COP Miller urges criminals to leave hills alone
February 1, 2013

COP Miller urges criminals to leave hills alone

Local law enforcement officers do not have to wait on another exercise of the scale of Operation Vincy Pac to carry out drug eradication programmes in the hills.{{more}}

In fact, officers are currently carrying out raids in the hills and are destroying plantations in the process.

“We start already and this is no secret, because we want to make it easy for us,” Commissioner Keith Miller said at Tuesday’s drug destruction at Rabacca.

“Yes, we want to make arrests, but where we can’t make arrests, the object is to destroy.”

Miller said that the police do not want St Vincent and the Grenadines to be seen as a haven for criminals, hence the reason for stepped up activities in the mountains.

“….This is no secret. I want people out there to be aware of this. I want the criminals to be aware of that. Our presence is being felt already.

“So, I only want to advise them to leave the hills alone; the hills are for forestry officers and for legitimate farmers and other persons who have legitimate reasons up there.

“We have members of the forestry, we have legitimate farmers who go up into the mountains everyday to do their legitimate business; we do not want them to be apprehensive in going there and doing their lawful work, because of persons who may be present there doing illegal activities. We do not want them to be apprehensive from going any place over St Vincent and the Grenadines. We have a right to traverse St Vincent and the Grenadines peacefully and lawfully.”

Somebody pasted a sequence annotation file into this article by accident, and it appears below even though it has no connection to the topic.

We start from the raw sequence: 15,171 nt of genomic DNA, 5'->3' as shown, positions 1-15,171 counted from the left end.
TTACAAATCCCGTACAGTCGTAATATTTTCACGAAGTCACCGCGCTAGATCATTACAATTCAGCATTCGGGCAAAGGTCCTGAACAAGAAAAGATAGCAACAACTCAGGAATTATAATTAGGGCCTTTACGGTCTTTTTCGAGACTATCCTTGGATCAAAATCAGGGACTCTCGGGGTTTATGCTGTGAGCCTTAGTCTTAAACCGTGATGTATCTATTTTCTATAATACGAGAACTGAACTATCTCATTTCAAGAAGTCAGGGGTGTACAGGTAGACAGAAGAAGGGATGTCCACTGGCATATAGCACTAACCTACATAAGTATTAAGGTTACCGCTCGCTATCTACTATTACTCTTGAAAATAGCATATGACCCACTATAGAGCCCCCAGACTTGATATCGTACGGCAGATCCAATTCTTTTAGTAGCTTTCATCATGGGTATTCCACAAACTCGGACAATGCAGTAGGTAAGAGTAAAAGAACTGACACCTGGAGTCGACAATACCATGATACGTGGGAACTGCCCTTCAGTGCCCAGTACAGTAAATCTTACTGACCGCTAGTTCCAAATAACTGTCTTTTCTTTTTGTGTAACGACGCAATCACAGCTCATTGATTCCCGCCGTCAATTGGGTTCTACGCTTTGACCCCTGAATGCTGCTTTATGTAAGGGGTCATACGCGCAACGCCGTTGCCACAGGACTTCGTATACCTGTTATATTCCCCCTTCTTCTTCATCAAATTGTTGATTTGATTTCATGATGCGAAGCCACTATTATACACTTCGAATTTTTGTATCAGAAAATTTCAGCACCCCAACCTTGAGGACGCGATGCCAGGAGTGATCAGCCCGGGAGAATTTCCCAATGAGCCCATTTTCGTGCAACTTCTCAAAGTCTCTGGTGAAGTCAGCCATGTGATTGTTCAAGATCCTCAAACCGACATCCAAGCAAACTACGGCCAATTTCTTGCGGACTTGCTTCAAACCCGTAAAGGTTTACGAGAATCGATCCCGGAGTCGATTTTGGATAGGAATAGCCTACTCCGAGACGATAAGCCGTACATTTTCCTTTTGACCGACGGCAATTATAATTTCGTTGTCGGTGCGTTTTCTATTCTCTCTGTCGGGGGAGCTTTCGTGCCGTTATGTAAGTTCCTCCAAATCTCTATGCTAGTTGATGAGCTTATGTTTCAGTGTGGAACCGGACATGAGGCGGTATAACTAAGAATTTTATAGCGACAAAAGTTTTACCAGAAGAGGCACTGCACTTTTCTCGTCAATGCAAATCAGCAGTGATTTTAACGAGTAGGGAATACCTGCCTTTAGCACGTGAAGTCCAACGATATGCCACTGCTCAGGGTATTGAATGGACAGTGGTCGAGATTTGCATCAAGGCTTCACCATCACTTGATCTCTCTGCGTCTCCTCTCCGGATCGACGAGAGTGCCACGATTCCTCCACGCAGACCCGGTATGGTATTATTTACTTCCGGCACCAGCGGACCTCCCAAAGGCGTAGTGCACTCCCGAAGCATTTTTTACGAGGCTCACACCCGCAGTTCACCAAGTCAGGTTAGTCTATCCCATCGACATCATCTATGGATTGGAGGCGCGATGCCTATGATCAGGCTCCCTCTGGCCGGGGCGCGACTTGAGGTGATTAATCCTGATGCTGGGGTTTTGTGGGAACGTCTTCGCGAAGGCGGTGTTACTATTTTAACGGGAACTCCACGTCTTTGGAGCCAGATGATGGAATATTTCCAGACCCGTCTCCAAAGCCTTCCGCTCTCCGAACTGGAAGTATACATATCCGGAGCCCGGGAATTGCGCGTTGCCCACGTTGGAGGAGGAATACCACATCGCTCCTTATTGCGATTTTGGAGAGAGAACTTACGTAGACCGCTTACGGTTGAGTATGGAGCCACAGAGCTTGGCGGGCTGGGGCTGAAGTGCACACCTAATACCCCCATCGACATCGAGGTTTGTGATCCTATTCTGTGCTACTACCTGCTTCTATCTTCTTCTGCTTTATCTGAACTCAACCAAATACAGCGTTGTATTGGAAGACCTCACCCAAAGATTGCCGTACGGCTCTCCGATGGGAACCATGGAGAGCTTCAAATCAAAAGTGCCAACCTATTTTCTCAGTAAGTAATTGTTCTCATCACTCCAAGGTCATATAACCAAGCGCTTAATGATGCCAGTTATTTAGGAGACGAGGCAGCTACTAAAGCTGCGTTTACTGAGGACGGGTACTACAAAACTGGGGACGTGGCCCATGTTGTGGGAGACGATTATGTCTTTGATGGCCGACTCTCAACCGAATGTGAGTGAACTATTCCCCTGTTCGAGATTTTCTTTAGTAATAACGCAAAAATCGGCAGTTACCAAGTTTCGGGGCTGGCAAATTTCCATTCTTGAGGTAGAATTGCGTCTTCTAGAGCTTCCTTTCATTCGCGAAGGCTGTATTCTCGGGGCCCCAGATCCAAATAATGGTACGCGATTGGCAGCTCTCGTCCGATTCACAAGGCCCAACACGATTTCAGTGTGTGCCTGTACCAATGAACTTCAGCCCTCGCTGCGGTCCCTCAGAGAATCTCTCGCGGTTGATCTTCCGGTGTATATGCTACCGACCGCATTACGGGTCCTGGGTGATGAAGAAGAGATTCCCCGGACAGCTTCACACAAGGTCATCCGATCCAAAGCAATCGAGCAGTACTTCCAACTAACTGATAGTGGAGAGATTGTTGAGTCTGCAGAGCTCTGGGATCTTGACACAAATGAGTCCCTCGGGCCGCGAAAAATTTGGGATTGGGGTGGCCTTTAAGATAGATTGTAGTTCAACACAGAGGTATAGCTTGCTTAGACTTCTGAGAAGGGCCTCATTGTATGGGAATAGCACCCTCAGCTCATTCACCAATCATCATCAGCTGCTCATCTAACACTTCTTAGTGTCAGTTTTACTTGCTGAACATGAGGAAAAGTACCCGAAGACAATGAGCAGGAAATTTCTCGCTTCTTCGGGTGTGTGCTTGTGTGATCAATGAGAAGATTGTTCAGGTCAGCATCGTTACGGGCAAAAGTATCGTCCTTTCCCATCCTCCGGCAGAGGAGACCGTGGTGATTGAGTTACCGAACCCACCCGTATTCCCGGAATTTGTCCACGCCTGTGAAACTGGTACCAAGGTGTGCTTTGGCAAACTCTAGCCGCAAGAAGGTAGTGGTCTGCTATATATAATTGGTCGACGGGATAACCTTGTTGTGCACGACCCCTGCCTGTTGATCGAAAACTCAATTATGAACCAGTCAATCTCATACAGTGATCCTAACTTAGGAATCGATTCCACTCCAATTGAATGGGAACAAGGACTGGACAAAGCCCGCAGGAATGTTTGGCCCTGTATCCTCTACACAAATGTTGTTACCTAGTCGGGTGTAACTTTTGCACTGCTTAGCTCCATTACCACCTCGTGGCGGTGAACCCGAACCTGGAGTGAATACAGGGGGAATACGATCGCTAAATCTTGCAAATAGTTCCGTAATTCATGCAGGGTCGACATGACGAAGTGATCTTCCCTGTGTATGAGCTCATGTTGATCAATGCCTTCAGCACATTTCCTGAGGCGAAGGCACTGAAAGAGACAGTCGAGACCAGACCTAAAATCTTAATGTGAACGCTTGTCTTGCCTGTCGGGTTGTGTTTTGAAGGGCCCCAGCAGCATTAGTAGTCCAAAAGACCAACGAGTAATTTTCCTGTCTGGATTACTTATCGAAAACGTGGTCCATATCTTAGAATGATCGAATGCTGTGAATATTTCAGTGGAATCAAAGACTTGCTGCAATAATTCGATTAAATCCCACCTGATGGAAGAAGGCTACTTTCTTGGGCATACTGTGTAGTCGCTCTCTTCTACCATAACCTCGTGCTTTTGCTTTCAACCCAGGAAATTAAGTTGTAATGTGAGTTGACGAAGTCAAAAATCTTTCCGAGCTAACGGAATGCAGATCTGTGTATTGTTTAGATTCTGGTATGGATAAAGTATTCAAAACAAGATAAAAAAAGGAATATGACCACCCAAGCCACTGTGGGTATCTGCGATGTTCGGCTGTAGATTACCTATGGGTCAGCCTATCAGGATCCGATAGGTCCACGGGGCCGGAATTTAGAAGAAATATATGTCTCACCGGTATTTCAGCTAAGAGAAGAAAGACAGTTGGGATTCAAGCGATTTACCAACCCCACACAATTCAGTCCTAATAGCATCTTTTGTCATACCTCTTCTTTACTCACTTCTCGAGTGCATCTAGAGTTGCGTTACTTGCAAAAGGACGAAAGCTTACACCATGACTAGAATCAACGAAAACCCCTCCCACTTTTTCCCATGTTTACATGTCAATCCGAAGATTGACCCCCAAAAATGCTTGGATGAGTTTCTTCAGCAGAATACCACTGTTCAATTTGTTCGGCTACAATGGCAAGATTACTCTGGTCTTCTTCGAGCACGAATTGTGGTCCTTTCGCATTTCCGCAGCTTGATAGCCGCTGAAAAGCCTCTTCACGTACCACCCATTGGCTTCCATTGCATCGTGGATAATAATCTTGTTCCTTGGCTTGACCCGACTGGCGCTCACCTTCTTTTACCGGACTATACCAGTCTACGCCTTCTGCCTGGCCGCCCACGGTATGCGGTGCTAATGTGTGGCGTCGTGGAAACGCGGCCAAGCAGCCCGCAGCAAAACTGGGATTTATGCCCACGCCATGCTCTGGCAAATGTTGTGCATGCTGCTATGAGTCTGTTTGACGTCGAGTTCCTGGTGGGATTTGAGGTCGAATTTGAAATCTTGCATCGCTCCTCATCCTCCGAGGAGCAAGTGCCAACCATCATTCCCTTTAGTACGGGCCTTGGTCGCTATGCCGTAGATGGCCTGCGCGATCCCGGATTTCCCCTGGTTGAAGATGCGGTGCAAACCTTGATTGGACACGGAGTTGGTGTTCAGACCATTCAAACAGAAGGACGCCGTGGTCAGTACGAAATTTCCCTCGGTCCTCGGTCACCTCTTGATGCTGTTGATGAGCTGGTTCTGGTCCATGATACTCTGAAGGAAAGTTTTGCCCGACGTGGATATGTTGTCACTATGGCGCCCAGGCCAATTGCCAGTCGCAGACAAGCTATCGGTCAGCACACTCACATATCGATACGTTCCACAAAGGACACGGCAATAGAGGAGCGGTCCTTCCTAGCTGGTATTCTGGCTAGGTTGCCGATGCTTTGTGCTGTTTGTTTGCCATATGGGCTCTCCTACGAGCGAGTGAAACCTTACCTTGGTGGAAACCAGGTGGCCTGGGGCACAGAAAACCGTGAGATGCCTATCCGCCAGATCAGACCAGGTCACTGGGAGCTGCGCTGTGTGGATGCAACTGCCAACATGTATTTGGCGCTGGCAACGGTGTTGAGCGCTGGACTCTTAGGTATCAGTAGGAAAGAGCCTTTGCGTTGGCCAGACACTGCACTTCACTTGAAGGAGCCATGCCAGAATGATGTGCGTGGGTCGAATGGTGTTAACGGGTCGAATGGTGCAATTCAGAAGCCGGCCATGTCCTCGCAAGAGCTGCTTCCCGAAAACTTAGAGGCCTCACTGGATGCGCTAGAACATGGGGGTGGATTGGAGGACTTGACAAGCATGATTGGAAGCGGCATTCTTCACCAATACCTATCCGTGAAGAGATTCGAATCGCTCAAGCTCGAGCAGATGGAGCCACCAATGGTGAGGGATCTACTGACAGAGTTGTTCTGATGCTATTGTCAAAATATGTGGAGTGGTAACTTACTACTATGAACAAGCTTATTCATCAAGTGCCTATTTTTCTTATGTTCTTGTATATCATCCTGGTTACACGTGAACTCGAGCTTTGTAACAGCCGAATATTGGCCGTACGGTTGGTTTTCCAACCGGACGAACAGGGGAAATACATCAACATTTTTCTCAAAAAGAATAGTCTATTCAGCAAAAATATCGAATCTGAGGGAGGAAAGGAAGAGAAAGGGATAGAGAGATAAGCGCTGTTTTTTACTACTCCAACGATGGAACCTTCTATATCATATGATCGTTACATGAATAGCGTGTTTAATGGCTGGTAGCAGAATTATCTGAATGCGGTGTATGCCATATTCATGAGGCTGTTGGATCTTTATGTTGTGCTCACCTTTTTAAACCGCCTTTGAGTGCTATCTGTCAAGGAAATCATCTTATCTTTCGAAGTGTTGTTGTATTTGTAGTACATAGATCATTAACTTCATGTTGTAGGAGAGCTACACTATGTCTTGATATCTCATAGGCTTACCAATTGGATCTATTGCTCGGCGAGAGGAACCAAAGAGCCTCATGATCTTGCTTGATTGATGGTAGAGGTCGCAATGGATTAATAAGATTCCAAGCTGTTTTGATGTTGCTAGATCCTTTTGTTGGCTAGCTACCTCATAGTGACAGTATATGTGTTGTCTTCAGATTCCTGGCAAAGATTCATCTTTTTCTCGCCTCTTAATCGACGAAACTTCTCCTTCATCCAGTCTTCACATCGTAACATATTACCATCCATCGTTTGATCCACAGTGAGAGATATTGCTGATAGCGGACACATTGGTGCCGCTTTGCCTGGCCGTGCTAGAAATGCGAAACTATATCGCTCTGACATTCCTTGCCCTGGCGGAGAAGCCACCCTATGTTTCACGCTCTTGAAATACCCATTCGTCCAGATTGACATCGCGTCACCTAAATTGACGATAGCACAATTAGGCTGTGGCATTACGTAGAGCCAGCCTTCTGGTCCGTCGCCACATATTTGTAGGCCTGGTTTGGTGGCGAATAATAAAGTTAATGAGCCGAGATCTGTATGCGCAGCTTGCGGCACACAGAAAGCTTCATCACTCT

Miller noted that there are many activities which are linked to cultivation, use and abuse of drugs.

“What is important for us to note is that where drugs are present, other illegal activities are involved.

“There is the movement of illegal firearms; there is the risk or threat to lives; just recently, as you aware, we recorded 28 homicides for last year; four of them occurred in the mountains and our suspicion is that those killings were drug related,” Miller said.

“Persons may end up with a spliff… but it is important for us to consider what is involved in the cultivation of marijuana in the hills, what it takes from the field to the user; that is something that we must take into account.”

The two-week Operation Vincy Pac took place in the mountainous interior of St Vincent in May 2009. It involved several hundred law enforcement personnel from the Regional Security Systems member countries and police and army personnel from Trinidad and Tobago. It was reported that over 8.5 million marijuana plants, including 7.3 million seedlings, were destroyed during the operation. Thirty persons were arrested and three persons killed. Twelve firearms and 395 rounds of ammunition were recovered.(JJ)